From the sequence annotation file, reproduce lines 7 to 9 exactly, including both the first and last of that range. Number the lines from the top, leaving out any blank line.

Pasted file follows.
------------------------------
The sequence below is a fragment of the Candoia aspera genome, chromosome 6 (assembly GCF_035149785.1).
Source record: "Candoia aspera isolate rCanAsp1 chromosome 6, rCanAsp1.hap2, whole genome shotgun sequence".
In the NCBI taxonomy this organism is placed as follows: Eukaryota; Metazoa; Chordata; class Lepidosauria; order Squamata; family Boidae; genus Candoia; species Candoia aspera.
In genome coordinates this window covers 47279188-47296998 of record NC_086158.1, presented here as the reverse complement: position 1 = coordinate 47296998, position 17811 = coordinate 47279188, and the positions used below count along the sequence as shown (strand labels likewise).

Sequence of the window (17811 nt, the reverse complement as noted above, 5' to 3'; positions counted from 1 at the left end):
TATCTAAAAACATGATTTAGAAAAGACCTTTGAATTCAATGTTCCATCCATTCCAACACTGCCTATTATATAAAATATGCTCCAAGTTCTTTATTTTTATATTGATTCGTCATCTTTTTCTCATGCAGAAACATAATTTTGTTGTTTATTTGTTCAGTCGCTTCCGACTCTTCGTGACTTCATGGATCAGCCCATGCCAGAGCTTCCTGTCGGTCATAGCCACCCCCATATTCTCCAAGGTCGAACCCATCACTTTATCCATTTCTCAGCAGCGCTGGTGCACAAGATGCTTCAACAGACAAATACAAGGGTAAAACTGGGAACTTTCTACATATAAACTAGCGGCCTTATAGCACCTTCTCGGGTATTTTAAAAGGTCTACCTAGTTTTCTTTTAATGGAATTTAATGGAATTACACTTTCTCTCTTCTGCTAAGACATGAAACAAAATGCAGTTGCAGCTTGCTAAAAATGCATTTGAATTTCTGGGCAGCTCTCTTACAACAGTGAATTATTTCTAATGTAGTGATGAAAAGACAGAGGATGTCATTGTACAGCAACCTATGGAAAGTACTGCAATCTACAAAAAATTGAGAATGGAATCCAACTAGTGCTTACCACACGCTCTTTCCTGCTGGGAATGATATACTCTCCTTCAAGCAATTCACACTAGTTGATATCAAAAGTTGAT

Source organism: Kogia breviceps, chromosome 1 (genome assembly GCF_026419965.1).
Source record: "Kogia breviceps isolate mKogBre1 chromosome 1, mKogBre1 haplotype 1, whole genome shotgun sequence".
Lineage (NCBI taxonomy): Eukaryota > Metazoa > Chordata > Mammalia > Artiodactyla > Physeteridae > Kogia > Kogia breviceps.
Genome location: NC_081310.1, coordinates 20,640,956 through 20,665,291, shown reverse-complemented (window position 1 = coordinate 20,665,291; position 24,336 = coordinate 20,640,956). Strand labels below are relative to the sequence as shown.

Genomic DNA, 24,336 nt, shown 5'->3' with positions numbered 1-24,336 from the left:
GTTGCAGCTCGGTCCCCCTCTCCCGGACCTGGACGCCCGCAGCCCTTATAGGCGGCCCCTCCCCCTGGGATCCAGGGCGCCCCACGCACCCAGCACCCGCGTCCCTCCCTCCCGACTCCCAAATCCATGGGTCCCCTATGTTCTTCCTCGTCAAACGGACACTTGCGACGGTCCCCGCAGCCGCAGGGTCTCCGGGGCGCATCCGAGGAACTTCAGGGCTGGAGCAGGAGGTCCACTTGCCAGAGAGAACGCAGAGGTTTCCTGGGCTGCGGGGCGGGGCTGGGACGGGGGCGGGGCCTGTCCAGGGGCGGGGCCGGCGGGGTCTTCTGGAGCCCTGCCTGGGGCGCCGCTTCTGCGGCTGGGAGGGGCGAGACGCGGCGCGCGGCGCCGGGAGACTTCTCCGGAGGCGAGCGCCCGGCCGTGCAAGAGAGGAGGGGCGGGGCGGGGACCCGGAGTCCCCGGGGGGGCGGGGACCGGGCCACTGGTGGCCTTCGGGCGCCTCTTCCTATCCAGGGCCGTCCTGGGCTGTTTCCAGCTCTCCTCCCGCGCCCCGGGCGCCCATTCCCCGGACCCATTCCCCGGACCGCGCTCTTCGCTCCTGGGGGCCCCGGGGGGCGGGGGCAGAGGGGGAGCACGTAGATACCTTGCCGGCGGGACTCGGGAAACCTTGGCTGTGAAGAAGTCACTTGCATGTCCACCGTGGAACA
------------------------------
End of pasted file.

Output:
Source organism: Kogia breviceps, chromosome 1 (genome assembly GCF_026419965.1).
Source record: "Kogia breviceps isolate mKogBre1 chromosome 1, mKogBre1 haplotype 1, whole genome shotgun sequence".
Lineage (NCBI taxonomy): Eukaryota > Metazoa > Chordata > Mammalia > Artiodactyla > Physeteridae > Kogia > Kogia breviceps.